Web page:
Webs of meaning
Two poets weave Buchanan, Burns and Freud into modern narratives of great power and charm, writes Keith Bruce
DEARALICE Tom Pow
TTheAyeWrite!read FULLVOLUME Robert Crawford
Jonathan Cape £9
Salt £12.99 he opening lines of Robert Crawford’s new collection are far from original. In fact the artist Dieter Rot put the sentiment rather more pithily in his oft-quoted contribution to Brian Eno and Peter Schmidt’s Oblique Strategies of 1975: Faced with a choice, do both. Crawford’s Advice is more concerned with ticking every box, and importantly it is advice he heeds himself, to the clear benefit of his verse.
The Oblique Strategies, originally a set of playing cards intended to prod music-makers and other artists in creative directions, are now available to consult on the internet, and it was at the Tower Poetry site thereon that I once noted Crawford described as “professionally Scottish”. It was not intended as an insult, although it would surely strike many Scots as such. What it pointed up was a level of identification of the professor of modern Scottish literature at St Andrews University with his home nation that put a kilt on everything he wrote, albeit often a trendy, modern Howie Nicklesby one.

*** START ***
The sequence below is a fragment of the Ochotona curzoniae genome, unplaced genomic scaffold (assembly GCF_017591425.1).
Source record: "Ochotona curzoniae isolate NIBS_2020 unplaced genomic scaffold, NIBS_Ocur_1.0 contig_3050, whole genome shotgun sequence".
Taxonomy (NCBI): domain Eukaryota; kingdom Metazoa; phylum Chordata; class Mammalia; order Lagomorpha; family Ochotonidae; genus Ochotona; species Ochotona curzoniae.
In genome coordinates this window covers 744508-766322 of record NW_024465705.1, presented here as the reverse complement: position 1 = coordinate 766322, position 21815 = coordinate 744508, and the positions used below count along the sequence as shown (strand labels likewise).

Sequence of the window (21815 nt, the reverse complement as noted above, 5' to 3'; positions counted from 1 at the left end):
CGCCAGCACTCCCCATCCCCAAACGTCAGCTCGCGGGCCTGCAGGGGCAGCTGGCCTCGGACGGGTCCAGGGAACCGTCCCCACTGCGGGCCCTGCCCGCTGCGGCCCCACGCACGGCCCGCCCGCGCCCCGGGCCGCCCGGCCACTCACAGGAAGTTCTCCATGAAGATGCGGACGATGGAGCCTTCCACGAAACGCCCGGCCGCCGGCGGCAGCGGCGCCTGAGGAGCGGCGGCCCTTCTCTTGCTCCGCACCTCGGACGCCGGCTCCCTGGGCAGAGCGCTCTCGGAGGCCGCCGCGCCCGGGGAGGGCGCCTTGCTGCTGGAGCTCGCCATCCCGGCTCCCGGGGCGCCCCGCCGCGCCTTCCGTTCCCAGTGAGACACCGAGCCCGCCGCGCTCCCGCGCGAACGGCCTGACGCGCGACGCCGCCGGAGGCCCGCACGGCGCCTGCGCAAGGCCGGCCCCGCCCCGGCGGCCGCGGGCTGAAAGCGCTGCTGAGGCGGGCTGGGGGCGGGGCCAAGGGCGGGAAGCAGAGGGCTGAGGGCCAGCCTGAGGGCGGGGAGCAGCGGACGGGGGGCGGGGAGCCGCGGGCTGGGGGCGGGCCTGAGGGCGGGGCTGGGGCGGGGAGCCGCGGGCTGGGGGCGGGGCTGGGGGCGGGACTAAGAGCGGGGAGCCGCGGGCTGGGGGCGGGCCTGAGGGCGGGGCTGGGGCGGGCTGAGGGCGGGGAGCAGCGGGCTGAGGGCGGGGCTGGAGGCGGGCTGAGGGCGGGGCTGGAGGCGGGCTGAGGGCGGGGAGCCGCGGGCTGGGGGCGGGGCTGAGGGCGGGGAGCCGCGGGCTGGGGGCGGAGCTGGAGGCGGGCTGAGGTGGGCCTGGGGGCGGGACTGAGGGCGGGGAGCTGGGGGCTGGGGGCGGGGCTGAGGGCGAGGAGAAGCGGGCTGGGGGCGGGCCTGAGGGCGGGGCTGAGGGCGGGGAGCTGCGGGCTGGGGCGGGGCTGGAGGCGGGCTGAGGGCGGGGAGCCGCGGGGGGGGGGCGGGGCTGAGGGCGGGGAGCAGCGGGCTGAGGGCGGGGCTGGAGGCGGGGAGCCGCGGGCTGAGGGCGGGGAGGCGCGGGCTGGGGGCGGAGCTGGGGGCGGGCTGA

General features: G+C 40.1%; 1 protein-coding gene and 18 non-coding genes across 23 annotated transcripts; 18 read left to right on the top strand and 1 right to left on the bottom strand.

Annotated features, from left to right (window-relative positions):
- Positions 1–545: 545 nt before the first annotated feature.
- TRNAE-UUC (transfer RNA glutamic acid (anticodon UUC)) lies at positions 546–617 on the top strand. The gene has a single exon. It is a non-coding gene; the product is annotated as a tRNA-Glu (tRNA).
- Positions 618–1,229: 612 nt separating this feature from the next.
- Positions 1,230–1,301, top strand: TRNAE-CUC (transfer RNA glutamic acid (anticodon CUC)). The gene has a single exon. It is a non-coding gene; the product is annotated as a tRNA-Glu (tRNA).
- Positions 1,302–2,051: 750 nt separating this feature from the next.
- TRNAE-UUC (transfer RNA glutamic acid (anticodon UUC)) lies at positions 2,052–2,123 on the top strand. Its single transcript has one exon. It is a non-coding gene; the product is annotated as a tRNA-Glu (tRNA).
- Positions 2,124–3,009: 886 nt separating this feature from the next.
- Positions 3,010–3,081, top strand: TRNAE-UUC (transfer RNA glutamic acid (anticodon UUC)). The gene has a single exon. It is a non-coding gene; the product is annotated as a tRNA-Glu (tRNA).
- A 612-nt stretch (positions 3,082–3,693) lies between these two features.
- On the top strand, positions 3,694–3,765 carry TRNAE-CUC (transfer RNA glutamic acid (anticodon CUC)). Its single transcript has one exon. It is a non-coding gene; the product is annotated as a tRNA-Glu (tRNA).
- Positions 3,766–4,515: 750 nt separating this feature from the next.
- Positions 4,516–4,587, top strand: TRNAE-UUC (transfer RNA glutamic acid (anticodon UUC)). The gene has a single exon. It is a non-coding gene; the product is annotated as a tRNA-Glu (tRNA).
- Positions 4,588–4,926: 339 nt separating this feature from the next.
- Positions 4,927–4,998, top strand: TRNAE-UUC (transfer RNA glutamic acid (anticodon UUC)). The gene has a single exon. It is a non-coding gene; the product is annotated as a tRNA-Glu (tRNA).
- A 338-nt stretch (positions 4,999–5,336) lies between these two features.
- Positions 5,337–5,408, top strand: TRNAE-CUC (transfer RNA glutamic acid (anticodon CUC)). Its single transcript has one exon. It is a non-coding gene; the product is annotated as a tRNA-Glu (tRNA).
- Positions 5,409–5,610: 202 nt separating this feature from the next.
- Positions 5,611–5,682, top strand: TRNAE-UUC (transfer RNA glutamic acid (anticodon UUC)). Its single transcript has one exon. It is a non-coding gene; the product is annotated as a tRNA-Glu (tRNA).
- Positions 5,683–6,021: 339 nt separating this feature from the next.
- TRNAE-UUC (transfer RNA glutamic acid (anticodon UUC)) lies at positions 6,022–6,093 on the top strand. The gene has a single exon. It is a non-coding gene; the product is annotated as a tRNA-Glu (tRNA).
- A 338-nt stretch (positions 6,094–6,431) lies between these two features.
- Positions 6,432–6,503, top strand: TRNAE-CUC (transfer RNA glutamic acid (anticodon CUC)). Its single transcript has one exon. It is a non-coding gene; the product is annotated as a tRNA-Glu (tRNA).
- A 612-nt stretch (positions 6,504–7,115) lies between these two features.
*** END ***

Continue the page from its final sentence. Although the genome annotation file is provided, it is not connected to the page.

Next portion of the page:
Full Volume ranges much more widely, but that development is prompted less by Dieter Rot than by Robert Burns, whose biography Crawford has been engaged upon, and the lines from To A Mouse quoted as an epigraph here: “I’m truly sorry Man’s dominion/ Has broken Nature’s social union.”
If the environmental theme that runs through many of these poems seems like another political bandwagon, they certainly do not read that way. Crawford embraces the whole philosophy of thinking globally but acting locally, to the extent that Scotland, when mentioned, is dismissed as “a national smudge”. That telling geographical image occurs at the end of Shetland Vows, which deals specifically in such issues of perspective.
It has a sort of parallel in Measurement, 20 lines that bounce around the Orkney Isles and their fantastic inbuilt sense of history. This is all achieved with a characteristic lightness of touch that makes it seem all the more profound: in The Gean Tree he coins the allusive word Kyotoishly, which onomatopoeically sums up that approach.
The linguistic reach here takes in verse derived from George Buchanan’s Latin from the sixteenth century and a Gaelic call to battle of the Clan Donald from 100 years earlier as well as an adaptation of Portugal’s Pessoa. It also extends into the virtual world as it rubs against the natural one in Satnav or creates its own fictions in